Pastor-Castro, R. (2006) The Quai d'Orsay and the European defence community crisis of 1954. History, 91 (303). pp. 386-400.Full text not available in this repository. (Request a copy from the Strathclyde author)
In August 1954 the French National Assembly plunged the western alliance into crisis when it rejected the Treaty of Paris, which would have instituted a European Defence Community and a West German contribution to defence. While West German rearmament and the rise and fall of the EDC have been the subject of considerable historical debate, little attention has been paid to the specific role of the Quai d'Orsay in the crisis and even less to the influence of its decision-makers and leading officials. These individuals were of particular importance in deciding the EDC's fate when they were asked to devise a compromise solution. Their experiences in the wartime resistance and their legal backgrounds shaped their views and perception of EDC's benefits for France; as a result their conclusions were diametrically opposed to the EDC's objectives.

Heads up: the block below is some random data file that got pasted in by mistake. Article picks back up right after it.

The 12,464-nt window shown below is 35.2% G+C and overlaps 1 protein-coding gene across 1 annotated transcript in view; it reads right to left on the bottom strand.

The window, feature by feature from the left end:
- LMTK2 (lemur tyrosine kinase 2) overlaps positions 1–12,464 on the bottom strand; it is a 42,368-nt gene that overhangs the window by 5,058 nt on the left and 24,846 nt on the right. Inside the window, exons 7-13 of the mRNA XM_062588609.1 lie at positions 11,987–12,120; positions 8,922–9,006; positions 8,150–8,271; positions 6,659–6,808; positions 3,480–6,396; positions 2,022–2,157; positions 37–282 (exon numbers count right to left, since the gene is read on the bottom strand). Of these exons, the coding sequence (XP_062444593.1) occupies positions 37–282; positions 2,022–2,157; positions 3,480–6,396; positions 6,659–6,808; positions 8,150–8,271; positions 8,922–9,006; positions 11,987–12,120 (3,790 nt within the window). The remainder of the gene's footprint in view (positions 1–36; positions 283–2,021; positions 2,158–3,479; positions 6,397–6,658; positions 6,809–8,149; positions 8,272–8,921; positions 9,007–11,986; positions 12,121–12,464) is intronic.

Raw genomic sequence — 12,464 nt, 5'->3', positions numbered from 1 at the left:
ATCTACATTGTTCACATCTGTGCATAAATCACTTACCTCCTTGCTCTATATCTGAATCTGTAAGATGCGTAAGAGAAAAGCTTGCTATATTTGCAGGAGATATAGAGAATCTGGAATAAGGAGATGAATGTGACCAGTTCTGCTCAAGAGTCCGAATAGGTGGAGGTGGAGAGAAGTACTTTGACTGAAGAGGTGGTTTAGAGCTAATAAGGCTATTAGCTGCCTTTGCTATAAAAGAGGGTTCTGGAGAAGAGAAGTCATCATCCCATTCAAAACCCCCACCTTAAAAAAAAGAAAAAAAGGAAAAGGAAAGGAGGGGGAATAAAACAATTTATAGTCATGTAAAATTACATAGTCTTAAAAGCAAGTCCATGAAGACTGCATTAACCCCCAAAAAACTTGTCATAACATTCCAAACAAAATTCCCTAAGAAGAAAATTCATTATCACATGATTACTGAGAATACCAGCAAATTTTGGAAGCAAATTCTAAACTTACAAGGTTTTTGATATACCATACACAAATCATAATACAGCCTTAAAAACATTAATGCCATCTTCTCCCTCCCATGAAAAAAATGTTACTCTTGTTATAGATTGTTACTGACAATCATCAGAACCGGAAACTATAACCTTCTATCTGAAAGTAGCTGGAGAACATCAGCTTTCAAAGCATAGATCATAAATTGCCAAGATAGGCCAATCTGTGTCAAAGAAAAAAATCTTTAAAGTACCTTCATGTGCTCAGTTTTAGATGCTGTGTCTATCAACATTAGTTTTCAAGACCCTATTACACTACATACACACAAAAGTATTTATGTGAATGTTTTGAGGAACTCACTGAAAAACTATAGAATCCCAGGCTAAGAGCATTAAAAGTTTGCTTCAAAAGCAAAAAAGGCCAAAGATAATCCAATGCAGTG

|Keywords:||europe, defence, quai d'orsay, european defence, politics, european history, History, History|
|Subjects:||History General and Old World|
|Department:||Faculty of Humanities and Social Sciences (HaSS) > School of Humanities > History|
|Depositing user:||Strathprints Administrator|
|Date Deposited:||06 Oct 2009 11:50|
|Last modified:||06 Jan 2017 06:30|